Dr Kiarna Brown is an obstetrician working in the Northern Territory. She is also a proud Aboriginal woman.
Easily one of the proudest moments of my life was walking out of hospital with my first-born baby in my arms. I remember it so vividly. I’d had a smooth pregnancy and a great birth. My bouncing baby boy was three days old when we left the hospital. He was healthy and I genuinely left like the cat that got the cream as I walked the hospital corridors to my car. There are few times in my life when I have felt that happy. Sadly this is not the case for everyone. As an obstetrician working in the Northern Territory (NT), I see the devastating effects of babies born too early far too often.
Preterm birth in Aboriginal babies
Preterm birth remains the leading cause of death in children up to 5 years of age.
The national average rate of preterm birth in Australia has remained relatively constant over the last 10 years (between 8.1 and 8.7%). Many of these babies lose their fight for life.
For many Aboriginal babies, the news gets worse. In the Northern Territory, the preterm birth rate for our Aboriginal and Torres Strait Islander babies is almost DOUBLE that of the non-Aboriginal population at over 14%.
The biggest discrepancy is in the extremely preterm gestational age. Aboriginal women in the NT are 4 times more likely to lose a baby between 20 and 23 weeks gestational age. That is before the baby even gets a chance to survive. This equates to too many mothers walking out of hospital without their babies in their arms.
Social determinants of health contributes to preterm birth
So why is this the case and what can we do about it? There is no doubt that women who experience poorer health overall are also at higher risk of preterm birth. Globally there is wide variation of preterm birth between countries. The highest rates in the world occur in low-income countries. Not surprisingly, the lowest rates tend to occur in high-income countries.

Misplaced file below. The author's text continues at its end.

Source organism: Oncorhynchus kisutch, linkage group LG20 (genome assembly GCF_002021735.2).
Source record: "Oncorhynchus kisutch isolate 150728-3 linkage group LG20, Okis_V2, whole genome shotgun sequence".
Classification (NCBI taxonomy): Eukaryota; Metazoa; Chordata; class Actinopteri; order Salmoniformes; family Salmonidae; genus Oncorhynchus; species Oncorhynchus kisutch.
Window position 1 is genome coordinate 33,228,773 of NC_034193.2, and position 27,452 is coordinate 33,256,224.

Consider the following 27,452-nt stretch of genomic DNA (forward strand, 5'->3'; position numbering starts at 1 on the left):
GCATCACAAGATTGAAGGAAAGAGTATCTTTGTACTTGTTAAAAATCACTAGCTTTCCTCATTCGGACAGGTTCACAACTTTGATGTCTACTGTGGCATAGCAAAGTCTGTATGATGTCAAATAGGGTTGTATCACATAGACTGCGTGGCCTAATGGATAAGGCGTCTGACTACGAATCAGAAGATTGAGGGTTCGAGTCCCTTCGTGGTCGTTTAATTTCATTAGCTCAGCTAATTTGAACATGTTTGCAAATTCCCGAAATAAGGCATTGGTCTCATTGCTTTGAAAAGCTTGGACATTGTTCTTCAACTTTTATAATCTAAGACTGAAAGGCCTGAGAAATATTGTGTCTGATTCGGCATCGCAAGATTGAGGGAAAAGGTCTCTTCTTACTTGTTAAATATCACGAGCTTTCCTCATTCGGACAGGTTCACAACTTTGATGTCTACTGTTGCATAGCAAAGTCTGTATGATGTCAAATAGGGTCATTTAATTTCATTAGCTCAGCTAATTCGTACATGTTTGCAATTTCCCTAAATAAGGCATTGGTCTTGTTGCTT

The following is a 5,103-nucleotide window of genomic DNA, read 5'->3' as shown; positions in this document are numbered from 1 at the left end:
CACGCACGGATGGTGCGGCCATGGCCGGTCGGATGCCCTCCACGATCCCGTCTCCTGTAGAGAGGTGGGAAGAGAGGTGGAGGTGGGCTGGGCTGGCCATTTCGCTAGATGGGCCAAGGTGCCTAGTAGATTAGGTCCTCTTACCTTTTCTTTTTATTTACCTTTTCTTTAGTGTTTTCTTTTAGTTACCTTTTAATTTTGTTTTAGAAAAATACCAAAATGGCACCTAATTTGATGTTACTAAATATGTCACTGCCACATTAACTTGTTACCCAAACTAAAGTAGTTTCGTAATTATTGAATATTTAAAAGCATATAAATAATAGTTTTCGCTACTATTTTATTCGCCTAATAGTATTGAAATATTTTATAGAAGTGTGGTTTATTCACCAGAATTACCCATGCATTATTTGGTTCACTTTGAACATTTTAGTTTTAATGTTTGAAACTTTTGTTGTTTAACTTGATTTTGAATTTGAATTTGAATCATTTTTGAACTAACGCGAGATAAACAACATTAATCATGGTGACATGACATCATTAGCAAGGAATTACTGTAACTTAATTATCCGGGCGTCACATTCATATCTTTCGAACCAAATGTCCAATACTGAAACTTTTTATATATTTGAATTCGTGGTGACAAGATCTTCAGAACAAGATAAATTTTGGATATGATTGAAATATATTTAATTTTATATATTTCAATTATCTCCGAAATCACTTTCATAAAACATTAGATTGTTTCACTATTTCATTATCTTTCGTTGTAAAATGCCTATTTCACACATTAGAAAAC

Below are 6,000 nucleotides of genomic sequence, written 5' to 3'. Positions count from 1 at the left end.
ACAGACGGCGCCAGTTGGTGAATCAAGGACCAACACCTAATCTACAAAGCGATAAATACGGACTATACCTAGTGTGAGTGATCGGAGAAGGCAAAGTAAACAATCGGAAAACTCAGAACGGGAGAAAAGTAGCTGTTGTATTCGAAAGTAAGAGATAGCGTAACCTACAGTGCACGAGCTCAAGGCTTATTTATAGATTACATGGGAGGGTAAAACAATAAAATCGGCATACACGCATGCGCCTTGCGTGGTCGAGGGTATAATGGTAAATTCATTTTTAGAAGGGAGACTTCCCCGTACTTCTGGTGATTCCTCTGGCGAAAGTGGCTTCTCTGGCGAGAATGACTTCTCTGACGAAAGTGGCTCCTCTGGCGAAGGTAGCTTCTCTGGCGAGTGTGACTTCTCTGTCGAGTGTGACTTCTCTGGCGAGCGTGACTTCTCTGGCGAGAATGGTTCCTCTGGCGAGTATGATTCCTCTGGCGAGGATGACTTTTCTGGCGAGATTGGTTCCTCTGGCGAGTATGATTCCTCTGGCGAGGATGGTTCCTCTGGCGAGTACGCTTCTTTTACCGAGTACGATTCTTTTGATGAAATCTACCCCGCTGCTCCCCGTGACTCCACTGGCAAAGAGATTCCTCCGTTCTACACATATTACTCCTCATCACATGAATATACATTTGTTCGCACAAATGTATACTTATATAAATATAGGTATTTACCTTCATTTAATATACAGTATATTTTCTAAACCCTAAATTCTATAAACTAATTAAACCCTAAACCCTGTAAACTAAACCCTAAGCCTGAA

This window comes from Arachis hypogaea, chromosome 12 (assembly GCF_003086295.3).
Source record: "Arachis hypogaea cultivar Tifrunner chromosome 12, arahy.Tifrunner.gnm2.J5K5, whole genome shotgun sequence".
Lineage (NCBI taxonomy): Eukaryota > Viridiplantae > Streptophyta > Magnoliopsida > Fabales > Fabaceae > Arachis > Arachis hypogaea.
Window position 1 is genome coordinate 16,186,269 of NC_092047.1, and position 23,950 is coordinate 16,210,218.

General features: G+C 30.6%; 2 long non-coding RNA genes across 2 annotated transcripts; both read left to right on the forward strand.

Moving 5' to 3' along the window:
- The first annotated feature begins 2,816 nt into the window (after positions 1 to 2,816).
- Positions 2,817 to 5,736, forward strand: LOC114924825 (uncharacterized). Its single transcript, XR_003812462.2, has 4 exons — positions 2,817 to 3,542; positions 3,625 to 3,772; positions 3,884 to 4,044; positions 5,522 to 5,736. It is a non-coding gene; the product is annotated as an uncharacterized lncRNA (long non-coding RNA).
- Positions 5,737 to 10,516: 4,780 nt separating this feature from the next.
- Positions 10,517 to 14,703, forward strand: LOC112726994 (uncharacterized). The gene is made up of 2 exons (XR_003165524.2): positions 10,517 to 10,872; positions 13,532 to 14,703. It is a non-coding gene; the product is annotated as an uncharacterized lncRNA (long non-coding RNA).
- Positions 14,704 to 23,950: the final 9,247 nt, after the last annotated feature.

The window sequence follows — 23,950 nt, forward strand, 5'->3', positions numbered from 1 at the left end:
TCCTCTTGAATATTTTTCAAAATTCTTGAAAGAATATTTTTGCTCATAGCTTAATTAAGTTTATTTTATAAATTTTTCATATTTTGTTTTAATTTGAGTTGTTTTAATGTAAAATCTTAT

The social determinants of health are the conditions in which people are born, grow, live, work and age. These conditions directly affect people’s health. They are shaped by the distribution of money, power and resources. The social determinants of health are mostly responsible for health inequities—the unfair and avoidable differences in health status seen within and between countries.
The risk factors associated with preterm birth are also more prevalent in families with poorer health status, influenced by social determinants. Risk factors include young maternal age, low body mass index, chronic disease and infections. These factors are influenced by social issues such as adequate housing, food security, education and employment status. Other influencing factors include access to health services and poor health literacy.
Overall, people who are more vulnerable to poorer health because of the conditions in which they are born, grow and live are also more vulnerable to problems such as preterm birth. The result is a vicious cycle of very challenging health conditions.
The way forward
So then what hope do we have of closing the gap in health discrepancy for Aboriginal and Torres Strait Islander families? Well first we must start to address health status holistically. We cannot solve specific health problems without taking into account a person’s living conditions and life circumstances.
We need to better understand risk factors of preterm birth and think more broadly at addressing these factors.
And we need to do much research. We need to carefully consider the elements of causative factors and how to appropriately treat them. For example, what elements of nutrition could we improve for better outcomes for babies? What infections are we potentially missing that could reduce preterm birth rates? What chronic diseases are our mothers enduring that could be better optimised for pregnancy?
It’s a long road ahead, but every mother deserves to walk out of hospital with a healthy baby in their arms and so it is well worth the investment.
Dr Kiarna Brown
Obstetrician and Gynaecologist, Darwin Public and Private Hospital, and co-lead of the Top End chapter of the Australian Preterm Birth Prevention Initiative